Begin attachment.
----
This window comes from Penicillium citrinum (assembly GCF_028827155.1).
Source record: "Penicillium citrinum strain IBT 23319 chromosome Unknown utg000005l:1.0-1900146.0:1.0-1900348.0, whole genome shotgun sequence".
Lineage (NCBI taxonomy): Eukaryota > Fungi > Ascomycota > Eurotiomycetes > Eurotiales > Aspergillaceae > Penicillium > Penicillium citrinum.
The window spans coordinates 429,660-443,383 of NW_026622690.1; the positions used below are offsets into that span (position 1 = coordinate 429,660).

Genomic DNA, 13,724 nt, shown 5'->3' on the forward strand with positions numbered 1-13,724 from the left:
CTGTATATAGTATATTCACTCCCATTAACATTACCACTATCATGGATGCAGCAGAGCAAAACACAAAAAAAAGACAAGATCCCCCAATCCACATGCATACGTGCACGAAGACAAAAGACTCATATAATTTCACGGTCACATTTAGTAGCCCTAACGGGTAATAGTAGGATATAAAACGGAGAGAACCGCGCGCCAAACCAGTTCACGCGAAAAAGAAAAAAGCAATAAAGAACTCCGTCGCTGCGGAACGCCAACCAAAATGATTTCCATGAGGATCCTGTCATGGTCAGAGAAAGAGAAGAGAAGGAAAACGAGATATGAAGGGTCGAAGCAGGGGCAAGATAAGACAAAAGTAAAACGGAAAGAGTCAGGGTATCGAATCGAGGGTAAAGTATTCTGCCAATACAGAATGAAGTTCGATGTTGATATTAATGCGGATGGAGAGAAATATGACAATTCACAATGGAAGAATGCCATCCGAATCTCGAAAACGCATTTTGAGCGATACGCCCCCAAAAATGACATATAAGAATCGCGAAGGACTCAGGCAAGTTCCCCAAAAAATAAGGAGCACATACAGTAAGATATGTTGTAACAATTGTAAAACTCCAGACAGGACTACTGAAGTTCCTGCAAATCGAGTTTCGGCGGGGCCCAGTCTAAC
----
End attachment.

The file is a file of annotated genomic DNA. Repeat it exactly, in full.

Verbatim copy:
This window comes from Penicillium citrinum (assembly GCF_028827155.1).
Source record: "Penicillium citrinum strain IBT 23319 chromosome Unknown utg000005l:1.0-1900146.0:1.0-1900348.0, whole genome shotgun sequence".
Lineage (NCBI taxonomy): Eukaryota > Fungi > Ascomycota > Eurotiomycetes > Eurotiales > Aspergillaceae > Penicillium > Penicillium citrinum.
The window spans coordinates 429,660-443,383 of NW_026622690.1; the positions used below are offsets into that span (position 1 = coordinate 429,660).

Genomic DNA, 13,724 nt, shown 5'->3' on the forward strand with positions numbered 1-13,724 from the left:
CTGTATATAGTATATTCACTCCCATTAACATTACCACTATCATGGATGCAGCAGAGCAAAACACAAAAAAAAGACAAGATCCCCCAATCCACATGCATACGTGCACGAAGACAAAAGACTCATATAATTTCACGGTCACATTTAGTAGCCCTAACGGGTAATAGTAGGATATAAAACGGAGAGAACCGCGCGCCAAACCAGTTCACGCGAAAAAGAAAAAAGCAATAAAGAACTCCGTCGCTGCGGAACGCCAACCAAAATGATTTCCATGAGGATCCTGTCATGGTCAGAGAAAGAGAAGAGAAGGAAAACGAGATATGAAGGGTCGAAGCAGGGGCAAGATAAGACAAAAGTAAAACGGAAAGAGTCAGGGTATCGAATCGAGGGTAAAGTATTCTGCCAATACAGAATGAAGTTCGATGTTGATATTAATGCGGATGGAGAGAAATATGACAATTCACAATGGAAGAATGCCATCCGAATCTCGAAAACGCATTTTGAGCGATACGCCCCCAAAAATGACATATAAGAATCGCGAAGGACTCAGGCAAGTTCCCCAAAAAATAAGGAGCACATACAGTAAGATATGTTGTAACAATTGTAAAACTCCAGACAGGACTACTGAAGTTCCTGCAAATCGAGTTTCGGCGGGGCCCAGTCTAAC